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        1. So what is the relevance of this to the essay I wrote? Do you believe that even bad people should be ruined? Left friendless? Their loved ones’s made distraught? I don’t. And I think the desire for it — especially in cases like this — reflect much worse on the person wishing these things than on the target him or herself.

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          1. I replied twice –once quoting the abstract to Confas’ paper– and you’ve refused to publish it I suppose because you want separate his interests from your own. But yes careers are ruined. How is David Irving’s career these days? The careers of academic race theorists are pretty much dead as a result of their arguments. The exception is Charles Murray, who’s slippery enough that many people ignore the fact of his friends and sources, including, of course, Richard Lynn.

            Alfano’s problem is cheap oratory and moral grandstanding. Confas’ problem as others have pointed out is equally cheap condescension and evasion.

            But yes, academics who preach racial genetic hierarchy should be barred from teaching required courses. Any school would be opening itself to lawsuits. Are you wiling to argue that an open racist can be a fair judge of coursework? Let them teach electives and go on with their ‘research’. Tenure is a formalism, like freedom of speech. Both are worth defending, but that’s realism, not idealism.

            Again, academia is not the be-all and end-all of intellectual life. By definition it’s a safe space, removed from the world, and it protects its own. There are plenty of people who’s careers were ruined, or were never even possible, because they were Jewish, black, non-white, colonial subjects, female, homosexual, etc. etc. Academia isn’t above politics: it IS politics. Mankind Quarterly is peer reviewed. And it’s garbage. Saying that is not an attack or a defense. It’s a description. If publishing there is bad for your career, that’s how it goes.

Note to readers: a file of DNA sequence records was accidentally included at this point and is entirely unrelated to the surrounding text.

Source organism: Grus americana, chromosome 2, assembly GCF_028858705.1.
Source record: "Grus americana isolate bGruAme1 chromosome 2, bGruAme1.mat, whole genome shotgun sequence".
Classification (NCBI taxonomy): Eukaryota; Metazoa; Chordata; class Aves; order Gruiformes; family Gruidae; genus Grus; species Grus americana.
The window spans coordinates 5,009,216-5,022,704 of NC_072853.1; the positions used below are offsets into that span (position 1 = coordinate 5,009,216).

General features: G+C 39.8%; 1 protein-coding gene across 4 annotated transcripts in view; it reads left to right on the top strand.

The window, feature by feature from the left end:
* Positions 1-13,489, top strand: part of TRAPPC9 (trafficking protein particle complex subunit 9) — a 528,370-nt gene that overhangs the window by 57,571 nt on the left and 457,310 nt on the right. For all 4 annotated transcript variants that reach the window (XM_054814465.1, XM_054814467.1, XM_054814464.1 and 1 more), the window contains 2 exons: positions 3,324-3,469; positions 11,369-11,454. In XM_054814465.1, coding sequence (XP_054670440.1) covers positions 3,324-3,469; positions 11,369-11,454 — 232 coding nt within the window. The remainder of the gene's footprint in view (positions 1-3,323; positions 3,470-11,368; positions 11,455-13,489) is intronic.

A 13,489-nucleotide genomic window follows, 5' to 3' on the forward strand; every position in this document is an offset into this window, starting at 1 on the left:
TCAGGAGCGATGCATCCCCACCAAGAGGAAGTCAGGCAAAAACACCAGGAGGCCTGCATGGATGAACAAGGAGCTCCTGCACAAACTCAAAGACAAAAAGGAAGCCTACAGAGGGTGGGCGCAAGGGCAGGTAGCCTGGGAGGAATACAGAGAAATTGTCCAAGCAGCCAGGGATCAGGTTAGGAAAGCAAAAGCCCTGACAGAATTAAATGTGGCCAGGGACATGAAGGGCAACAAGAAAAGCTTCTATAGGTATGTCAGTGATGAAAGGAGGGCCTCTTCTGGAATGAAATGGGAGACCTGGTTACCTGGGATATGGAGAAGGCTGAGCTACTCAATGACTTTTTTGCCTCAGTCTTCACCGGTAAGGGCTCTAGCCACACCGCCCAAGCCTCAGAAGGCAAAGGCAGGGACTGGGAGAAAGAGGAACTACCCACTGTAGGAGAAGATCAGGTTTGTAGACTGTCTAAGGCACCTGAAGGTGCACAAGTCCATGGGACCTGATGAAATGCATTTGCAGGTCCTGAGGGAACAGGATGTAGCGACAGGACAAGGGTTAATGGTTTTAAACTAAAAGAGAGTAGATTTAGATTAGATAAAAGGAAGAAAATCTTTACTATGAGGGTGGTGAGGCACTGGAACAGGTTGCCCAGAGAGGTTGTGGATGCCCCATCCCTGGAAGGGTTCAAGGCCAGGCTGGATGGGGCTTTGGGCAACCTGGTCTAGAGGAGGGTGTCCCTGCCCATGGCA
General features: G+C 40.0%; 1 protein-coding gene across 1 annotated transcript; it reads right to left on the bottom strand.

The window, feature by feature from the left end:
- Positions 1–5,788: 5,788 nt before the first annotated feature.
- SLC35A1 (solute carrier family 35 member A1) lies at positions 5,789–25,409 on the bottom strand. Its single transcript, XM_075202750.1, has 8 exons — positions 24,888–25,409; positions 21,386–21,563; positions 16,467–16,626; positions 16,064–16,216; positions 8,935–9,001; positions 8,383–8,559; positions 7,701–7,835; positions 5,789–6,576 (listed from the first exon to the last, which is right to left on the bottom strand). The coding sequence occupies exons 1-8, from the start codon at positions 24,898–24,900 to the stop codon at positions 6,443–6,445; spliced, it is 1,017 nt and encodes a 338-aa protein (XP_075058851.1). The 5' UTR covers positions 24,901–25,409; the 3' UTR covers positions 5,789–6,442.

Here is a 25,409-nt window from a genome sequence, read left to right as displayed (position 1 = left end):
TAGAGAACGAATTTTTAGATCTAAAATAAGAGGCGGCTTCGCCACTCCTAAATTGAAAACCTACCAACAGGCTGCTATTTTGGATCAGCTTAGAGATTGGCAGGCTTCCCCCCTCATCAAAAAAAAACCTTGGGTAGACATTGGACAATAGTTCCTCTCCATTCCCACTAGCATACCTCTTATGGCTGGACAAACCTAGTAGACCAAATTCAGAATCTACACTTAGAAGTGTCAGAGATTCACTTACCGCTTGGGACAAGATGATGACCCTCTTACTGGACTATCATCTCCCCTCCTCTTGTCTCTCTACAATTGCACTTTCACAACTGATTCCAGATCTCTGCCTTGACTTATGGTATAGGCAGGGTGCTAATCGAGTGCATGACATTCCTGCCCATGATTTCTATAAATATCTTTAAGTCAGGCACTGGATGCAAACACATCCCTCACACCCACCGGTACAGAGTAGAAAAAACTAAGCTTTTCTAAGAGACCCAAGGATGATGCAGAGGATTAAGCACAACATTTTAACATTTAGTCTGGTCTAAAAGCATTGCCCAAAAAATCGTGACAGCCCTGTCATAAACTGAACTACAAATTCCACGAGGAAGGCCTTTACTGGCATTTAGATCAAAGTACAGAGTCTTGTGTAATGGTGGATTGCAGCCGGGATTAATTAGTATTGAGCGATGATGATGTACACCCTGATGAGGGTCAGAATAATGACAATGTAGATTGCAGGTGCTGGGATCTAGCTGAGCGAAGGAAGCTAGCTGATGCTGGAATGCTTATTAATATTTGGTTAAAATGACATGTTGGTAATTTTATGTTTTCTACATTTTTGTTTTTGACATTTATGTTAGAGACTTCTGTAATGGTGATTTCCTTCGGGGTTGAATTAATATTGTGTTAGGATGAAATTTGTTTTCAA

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          2. I think Confas is wrong, but I think this can be critiqued without any demands on the journal that published his essay. Alfano’s failure to engage the argument and instead go self-righteously ballistic is misguided and raises questions concerning his own moral theorizing. Confas’ principle argument is that we should not allow politics to prevent scientific research that might reveal something we’re unhappy with. There are two lines of response to this, given the specific issue involved: 1) the very category of “race” no longer has viability among many evolutionary and genetic researchers; 2) even if it had, then it might very well be the case that it would be better to set aside such research as Confas defends than risk potential social harm. Choice 1 integrates well with the Analytic tradition; choice 2 requires considerably greater savvy and subtlety. Either could open the door to a possible discussion and debate that would be quite interesting – so why close off such choices into the cul-de-sac of silencing what may have been a wrong-headed, yet undeniably well-argued essay?